War of the Burning Sands
Many of the sorcerer-kings claim (or have claimed in the past) to be gods upon Athas. In Guig, deep within the Crescent Forest of the Ivory Triangle, that assertion is made not by the sorcerer-queen of the city-state but by its residents. Ask any Gulgan, and he or she will tell you: Lalali-Puy, Queen of Gulg, is the Oba, the Forest Goddess, the Mother of Trees and Beasts, and a dozen more epithets besides. This declaration is no empty platitude mouthed to avert the baleful eye of the Templars—the people of Gulg sincerely believe that their ruler is divine.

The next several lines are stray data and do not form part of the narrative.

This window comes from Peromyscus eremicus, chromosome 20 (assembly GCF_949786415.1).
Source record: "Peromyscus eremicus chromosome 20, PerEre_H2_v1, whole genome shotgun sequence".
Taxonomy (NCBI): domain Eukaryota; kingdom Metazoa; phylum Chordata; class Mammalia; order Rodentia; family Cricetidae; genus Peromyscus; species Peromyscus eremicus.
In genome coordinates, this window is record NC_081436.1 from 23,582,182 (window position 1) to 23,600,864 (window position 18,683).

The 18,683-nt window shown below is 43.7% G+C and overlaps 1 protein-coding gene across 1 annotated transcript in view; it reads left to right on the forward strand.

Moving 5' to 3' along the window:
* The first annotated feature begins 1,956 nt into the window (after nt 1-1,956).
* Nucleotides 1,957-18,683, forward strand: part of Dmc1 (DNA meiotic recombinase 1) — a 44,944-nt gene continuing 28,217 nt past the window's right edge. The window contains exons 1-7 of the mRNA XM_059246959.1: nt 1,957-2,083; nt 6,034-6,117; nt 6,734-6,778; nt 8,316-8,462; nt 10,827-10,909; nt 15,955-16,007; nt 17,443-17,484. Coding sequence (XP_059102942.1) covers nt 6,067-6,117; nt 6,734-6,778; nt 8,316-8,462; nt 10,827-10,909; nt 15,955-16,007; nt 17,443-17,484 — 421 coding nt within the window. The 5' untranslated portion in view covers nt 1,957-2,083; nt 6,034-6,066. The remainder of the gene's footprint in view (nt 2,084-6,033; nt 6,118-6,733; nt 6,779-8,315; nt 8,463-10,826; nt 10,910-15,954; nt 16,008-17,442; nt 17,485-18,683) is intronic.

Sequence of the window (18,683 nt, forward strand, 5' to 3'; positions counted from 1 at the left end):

Gulg is a city only in the loosest definition of the term; it consists of a cluster of forest villages enclosed by a single wall. Most buildings are made of thatch or mud, and roads are little more than trampled earth, worn down by the feet of generations. Gulg is roughly divided into small communities called dagadas, each of which comprises ten to fifty huts. A dagada is enclosed by a mud wall or wooden fence and is built around one or more wells shared by the residents.
Lalali-Puy is an absolute monarch in the purest sense: All property in Gulg is hers, and she holds the ultimate power of life and death over all citizens, from the lowest slave to the greatest judaga warrior.